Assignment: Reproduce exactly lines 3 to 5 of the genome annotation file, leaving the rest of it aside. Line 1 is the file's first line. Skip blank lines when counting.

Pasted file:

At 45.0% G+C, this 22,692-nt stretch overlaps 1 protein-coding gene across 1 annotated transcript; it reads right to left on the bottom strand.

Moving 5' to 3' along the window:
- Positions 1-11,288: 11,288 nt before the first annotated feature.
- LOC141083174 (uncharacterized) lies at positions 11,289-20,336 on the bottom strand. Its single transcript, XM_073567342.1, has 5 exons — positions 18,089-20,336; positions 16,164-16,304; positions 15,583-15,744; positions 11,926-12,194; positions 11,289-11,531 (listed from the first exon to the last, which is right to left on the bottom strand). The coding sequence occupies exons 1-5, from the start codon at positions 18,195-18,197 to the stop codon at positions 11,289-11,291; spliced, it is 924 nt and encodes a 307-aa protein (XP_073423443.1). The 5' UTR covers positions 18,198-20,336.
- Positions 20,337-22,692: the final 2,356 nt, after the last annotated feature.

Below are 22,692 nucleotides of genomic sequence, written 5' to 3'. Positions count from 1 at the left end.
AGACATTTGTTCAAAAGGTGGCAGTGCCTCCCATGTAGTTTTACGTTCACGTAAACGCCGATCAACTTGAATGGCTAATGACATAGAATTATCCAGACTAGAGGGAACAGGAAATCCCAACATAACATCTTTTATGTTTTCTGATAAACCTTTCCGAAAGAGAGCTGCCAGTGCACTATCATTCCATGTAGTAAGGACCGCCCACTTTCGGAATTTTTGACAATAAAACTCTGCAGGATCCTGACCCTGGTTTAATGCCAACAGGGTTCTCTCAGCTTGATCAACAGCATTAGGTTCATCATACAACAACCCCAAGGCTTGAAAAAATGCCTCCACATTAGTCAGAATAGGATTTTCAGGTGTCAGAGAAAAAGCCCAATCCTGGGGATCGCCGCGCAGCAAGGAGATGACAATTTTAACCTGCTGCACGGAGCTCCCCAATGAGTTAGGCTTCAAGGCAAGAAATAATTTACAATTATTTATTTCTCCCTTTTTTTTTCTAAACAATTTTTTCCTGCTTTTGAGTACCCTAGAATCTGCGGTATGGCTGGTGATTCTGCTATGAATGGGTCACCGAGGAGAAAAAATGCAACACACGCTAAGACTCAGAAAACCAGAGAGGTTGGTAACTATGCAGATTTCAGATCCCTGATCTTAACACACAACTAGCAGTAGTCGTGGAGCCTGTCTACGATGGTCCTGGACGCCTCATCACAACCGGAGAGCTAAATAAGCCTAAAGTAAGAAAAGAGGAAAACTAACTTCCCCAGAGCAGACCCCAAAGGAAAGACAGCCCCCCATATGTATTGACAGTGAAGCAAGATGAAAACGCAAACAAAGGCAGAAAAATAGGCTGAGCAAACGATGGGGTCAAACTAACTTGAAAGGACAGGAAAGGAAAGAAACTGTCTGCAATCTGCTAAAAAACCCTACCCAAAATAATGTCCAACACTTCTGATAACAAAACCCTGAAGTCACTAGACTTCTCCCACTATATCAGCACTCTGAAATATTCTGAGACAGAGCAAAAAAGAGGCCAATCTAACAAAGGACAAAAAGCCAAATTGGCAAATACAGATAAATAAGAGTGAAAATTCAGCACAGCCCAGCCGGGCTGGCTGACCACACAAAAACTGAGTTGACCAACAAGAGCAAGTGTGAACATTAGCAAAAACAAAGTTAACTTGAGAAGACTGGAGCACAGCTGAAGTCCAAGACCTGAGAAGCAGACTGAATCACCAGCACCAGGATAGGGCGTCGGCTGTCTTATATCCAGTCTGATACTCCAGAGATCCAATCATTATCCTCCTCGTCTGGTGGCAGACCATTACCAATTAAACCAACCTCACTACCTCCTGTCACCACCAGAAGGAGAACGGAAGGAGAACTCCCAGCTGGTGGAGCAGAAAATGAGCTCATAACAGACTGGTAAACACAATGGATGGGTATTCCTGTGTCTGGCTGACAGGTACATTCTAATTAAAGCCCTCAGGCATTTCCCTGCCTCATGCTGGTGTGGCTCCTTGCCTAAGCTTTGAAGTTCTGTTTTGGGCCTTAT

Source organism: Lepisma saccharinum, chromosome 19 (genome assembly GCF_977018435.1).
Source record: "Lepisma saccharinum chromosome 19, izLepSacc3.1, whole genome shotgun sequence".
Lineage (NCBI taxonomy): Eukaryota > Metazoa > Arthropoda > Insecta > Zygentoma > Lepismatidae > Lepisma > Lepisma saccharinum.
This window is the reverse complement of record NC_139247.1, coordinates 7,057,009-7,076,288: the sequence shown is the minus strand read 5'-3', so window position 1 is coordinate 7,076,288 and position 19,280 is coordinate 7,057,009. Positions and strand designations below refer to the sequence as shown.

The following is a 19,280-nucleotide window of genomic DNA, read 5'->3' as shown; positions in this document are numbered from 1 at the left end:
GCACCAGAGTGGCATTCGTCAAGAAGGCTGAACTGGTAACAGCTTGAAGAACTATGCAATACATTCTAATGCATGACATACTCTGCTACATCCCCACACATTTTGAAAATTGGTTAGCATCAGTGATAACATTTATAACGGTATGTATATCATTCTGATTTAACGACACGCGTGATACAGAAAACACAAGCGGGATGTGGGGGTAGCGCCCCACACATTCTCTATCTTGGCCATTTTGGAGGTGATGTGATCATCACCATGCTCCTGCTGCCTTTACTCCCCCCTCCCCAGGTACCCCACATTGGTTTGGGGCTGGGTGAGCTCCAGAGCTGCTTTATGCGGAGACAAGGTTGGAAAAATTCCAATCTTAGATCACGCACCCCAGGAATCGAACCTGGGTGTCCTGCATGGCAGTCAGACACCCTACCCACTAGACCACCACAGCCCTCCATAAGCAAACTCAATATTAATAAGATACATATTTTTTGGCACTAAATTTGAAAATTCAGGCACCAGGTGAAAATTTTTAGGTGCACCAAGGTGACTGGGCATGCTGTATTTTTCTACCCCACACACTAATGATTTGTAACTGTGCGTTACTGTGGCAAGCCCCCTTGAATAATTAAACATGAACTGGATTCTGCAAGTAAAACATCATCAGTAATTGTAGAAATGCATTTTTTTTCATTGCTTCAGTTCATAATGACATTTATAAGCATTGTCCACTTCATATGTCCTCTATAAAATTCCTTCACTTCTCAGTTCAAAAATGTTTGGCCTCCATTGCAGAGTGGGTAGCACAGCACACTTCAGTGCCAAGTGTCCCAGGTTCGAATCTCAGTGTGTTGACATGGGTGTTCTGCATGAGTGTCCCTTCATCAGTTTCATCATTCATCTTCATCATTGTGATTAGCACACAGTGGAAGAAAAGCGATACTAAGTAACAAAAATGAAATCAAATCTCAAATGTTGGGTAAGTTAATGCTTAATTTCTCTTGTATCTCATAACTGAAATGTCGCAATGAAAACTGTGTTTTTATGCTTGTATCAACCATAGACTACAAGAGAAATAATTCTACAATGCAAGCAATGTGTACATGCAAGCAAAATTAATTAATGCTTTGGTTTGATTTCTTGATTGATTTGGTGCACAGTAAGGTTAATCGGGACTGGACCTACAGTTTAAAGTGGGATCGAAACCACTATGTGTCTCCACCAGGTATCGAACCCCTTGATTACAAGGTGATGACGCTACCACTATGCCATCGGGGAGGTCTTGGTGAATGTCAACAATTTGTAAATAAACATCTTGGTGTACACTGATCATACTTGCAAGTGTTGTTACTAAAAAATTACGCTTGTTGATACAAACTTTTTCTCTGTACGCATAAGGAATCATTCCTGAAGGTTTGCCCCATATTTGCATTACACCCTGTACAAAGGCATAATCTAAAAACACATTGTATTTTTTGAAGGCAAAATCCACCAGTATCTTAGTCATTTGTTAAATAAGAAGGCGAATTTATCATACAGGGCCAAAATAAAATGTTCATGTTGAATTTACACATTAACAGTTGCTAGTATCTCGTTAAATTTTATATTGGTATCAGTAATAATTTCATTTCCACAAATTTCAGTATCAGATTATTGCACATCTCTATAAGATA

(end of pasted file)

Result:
- Positions 1-11,288: 11,288 nt before the first annotated feature.
- LOC141083174 (uncharacterized) lies at positions 11,289-20,336 on the bottom strand. Its single transcript, XM_073567342.1, has 5 exons — positions 18,089-20,336; positions 16,164-16,304; positions 15,583-15,744; positions 11,926-12,194; positions 11,289-11,531 (listed from the first exon to the last, which is right to left on the bottom strand). The coding sequence occupies exons 1-5, from the start codon at positions 18,195-18,197 to the stop codon at positions 11,289-11,291; spliced, it is 924 nt and encodes a 307-aa protein (XP_073423443.1). The 5' UTR covers positions 18,198-20,336.
- Positions 20,337-22,692: the final 2,356 nt, after the last annotated feature.